because the original builder didn't allow the under fill enough time to compact. As it got worse through many years, I hired a company that used a concrete pump to push cement into holes drilled in the slab. I guess this is mudjacking? The results were unbelievable ... only remnants afterwards were a few 2" holes nicely patched with cement.
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On 06/30/2014 08:08 AM, Art Todesco wrote:

Due to tree roots, I almost lost my entire porch. After the tree was removed and as much of the roots as possible, I was facing a total porch rebuild due to a badly tilted (old style) cement block pillar.
I hired a "mud jack" outfit that pumped in cement underground and got it dead even. That was a few years ago and it's stayed perfectly in place.
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I am still debating whether to take the easy approach. :)
The 3'x8' slab that is there is very solid. It rests on the footings of the house and garage and is reinforced with two half inch rebars. It's not moving anywhere, so it would make a very solid base. It would certainly be a better base than compacted dirt or gravel.
My only concern is whether 2" thick concrete would hold up.

When we built the garage back in 2001, I poured a small 2'x3' step in front of the garage entry door. After we built the house in 2003/2004, I had to break up the old step so I could pour the current 3'x8' walk between the two buildings. You're right, it was real pain to break up that step, and it was a lot smaller than the current walk. Still, it's doable if I decide to go that route.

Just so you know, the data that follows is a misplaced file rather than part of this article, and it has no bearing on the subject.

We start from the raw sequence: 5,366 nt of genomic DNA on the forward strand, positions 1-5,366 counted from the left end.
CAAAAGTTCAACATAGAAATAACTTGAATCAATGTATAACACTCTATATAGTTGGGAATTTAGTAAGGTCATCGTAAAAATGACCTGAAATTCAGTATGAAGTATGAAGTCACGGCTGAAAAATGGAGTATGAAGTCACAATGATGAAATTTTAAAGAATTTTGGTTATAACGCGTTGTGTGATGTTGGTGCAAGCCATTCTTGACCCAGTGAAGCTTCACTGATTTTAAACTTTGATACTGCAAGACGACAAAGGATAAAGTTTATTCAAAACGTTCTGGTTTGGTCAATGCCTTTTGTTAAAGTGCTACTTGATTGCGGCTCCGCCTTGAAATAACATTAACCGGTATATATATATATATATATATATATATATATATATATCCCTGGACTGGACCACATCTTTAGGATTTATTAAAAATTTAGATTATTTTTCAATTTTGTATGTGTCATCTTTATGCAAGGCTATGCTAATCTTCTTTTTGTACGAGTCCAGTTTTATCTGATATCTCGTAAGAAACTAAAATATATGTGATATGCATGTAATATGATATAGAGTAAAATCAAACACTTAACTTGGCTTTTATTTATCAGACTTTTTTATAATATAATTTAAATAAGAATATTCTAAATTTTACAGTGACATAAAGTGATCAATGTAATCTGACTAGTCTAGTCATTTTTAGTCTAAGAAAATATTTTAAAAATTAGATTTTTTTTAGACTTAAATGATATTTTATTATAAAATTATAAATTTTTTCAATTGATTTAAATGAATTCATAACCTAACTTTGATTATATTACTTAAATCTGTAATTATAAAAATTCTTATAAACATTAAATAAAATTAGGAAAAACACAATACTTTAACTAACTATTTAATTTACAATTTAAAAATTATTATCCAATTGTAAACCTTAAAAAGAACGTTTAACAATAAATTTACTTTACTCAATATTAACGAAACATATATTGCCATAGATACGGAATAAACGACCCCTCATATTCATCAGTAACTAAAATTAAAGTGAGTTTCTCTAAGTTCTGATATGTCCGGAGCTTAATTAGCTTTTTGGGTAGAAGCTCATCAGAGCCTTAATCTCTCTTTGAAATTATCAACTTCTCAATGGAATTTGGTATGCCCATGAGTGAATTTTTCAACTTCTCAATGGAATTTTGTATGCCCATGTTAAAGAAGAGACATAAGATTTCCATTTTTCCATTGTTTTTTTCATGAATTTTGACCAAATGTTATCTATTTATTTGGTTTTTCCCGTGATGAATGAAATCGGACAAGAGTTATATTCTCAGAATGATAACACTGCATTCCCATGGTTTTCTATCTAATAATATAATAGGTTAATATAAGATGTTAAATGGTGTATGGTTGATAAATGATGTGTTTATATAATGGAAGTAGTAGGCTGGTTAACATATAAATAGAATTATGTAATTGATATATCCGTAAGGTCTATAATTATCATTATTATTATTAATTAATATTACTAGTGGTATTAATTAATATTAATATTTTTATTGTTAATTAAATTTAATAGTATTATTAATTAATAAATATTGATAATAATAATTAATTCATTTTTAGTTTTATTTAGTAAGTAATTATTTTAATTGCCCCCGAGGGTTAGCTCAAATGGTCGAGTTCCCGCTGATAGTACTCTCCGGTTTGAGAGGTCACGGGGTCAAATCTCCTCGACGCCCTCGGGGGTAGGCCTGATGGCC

I have plenty of places I could bury the old concrete chunks if I tear it out. So at least that's not an issue.
Thanks,
Anthony Watson www.mountainsoftware.com www.watsondiy.com
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On Monday, June 30, 2014 11:56:26 AM UTC-4, HerHusband wrote:

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wrote:

They mentioned that at the Panama Canal. They said if a ship hit the lock walls, it was the ship that broke.
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Without special measures, Boulder Dam would have taken 125 years just to get to ambient temperature. Actual curing never stops, although it slows down considerably.
http://www.usbr.gov/lc/hooverdam/History/essays/concrete.html
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wrote:

the barn. The sledge hammer weighed about as much as I did at the beginning of the summer. The box stalls were the worst, but breaking out the stable floors to put in the stable cleaner was not easy either. The concrete was over 50 years old and had been mixed pretty strong when it was put in.